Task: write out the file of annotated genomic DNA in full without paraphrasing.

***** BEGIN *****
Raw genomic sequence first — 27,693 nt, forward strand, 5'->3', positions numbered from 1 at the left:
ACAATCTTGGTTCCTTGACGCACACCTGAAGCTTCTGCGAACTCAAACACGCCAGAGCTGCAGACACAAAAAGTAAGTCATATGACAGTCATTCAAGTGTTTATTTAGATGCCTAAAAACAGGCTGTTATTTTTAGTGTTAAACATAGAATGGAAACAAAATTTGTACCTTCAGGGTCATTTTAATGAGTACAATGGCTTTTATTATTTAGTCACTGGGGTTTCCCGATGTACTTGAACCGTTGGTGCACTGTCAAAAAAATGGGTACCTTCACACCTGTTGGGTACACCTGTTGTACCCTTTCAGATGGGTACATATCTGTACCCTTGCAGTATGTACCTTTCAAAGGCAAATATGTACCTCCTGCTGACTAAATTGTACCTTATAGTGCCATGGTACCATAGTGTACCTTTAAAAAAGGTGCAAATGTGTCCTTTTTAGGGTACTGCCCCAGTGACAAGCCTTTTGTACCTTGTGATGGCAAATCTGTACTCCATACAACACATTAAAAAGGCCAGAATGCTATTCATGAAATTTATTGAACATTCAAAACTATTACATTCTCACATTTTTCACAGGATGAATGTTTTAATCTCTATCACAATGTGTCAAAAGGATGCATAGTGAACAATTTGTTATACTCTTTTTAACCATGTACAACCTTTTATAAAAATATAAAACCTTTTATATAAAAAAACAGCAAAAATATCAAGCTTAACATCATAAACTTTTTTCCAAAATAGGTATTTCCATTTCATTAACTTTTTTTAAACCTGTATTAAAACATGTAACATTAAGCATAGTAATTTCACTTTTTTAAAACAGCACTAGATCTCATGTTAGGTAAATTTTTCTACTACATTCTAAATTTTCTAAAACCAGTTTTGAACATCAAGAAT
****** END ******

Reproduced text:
Raw genomic sequence first — 27,693 nt, forward strand, 5'->3', positions numbered from 1 at the left:
ACAATCTTGGTTCCTTGACGCACACCTGAAGCTTCTGCGAACTCAAACACGCCAGAGCTGCAGACACAAAAAGTAAGTCATATGACAGTCATTCAAGTGTTTATTTAGATGCCTAAAAACAGGCTGTTATTTTTAGTGTTAAACATAGAATGGAAACAAAATTTGTACCTTCAGGGTCATTTTAATGAGTACAATGGCTTTTATTATTTAGTCACTGGGGTTTCCCGATGTACTTGAACCGTTGGTGCACTGTCAAAAAAATGGGTACCTTCACACCTGTTGGGTACACCTGTTGTACCCTTTCAGATGGGTACATATCTGTACCCTTGCAGTATGTACCTTTCAAAGGCAAATATGTACCTCCTGCTGACTAAATTGTACCTTATAGTGCCATGGTACCATAGTGTACCTTTAAAAAAGGTGCAAATGTGTCCTTTTTAGGGTACTGCCCCAGTGACAAGCCTTTTGTACCTTGTGATGGCAAATCTGTACTCCATACAACACATTAAAAAGGCCAGAATGCTATTCATGAAATTTATTGAACATTCAAAACTATTACATTCTCACATTTTTCACAGGATGAATGTTTTAATCTCTATCACAATGTGTCAAAAGGATGCATAGTGAACAATTTGTTATACTCTTTTTAACCATGTACAACCTTTTATAAAAATATAAAACCTTTTATATAAAAAAACAGCAAAAATATCAAGCTTAACATCATAAACTTTTTTCCAAAATAGGTATTTCCATTTCATTAACTTTTTTTAAACCTGTATTAAAACATGTAACATTAAGCATAGTAATTTCACTTTTTTAAAACAGCACTAGATCTCATGTTAGGTAAATTTTTCTACTACATTCTAAATTTTCTAAAACCAGTTTTGAACATCAAGAAT